Avoiding the dangers of "over-firing" your fireplace

Photo of damage from a home fire caused by fireplace "over-firing"
A safety tip from the Vancouver Fire Marshal's Office


Many people don't realize that all fireplaces are NOT created equal when it comes to the size and temperature of fires you burn inside them.

Many smaller fireplaces are primarily intended to provide ambience, not heat your home. These fireplaces are typically designed with little safety clearance between the containment "box" and the wood, fiberglass or sheet rock materials around them.

Danger comes when people build larger or hotter fires than what the manufacturer of the these smaller fireplaces recommends. This is known as "over-firing."

Burning things like paper trash (including wrapping paper) and construction lumber, or just overfilling the box with firewood creates extremely hot and large fires that will damage the containment box of smaller fireplaces over time. This allows the heat to be transferred to the structure of the house, which can lead to combustion.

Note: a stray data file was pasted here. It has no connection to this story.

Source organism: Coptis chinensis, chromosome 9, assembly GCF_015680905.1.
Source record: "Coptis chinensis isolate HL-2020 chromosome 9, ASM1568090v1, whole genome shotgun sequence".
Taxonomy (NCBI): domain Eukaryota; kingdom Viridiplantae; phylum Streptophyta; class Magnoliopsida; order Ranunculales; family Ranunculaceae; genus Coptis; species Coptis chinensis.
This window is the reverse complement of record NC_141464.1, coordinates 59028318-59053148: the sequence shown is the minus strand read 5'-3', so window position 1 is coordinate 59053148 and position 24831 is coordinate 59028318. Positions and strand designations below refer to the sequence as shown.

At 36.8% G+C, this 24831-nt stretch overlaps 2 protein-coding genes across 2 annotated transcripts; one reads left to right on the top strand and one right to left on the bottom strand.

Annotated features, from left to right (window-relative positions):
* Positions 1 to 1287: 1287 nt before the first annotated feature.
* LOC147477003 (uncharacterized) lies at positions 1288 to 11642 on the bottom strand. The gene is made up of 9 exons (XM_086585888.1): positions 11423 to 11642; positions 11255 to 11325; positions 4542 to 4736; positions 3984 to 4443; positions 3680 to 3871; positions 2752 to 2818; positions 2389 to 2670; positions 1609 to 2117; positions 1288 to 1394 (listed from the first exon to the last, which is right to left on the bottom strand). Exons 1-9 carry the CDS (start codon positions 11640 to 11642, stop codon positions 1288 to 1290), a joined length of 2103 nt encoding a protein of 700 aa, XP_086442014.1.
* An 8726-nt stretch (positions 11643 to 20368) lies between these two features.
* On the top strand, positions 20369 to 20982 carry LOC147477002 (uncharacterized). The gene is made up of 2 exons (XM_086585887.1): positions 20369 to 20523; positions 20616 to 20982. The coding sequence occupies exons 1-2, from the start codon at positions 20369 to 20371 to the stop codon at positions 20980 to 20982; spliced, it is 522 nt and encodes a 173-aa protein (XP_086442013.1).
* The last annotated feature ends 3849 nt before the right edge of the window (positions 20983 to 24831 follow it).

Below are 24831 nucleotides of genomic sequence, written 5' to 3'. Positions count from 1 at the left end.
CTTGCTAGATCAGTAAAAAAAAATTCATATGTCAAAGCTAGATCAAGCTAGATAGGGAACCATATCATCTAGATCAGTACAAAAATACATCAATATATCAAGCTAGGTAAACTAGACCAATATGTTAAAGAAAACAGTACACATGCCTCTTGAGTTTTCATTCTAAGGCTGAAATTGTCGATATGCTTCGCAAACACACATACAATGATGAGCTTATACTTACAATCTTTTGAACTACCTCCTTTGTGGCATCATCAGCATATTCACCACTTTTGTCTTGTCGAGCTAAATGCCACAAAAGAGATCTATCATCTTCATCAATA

The photo shown here is from a fire that took place in Vancouver in November. The heat from the large, hot fires burning in this small fireplace caused the studs in the wall to catch fire and the flames then spread upward. Fortunately, this fire was suppressed early and no one was hurt.

Never assume your fireplace can handle all s types of fire! Get a copy of your fireplace installation and operation manual and follow the instructions carefully.

Also, you should never burn treated lumber or trash in your fireplace because they introduce toxic fumes to your home.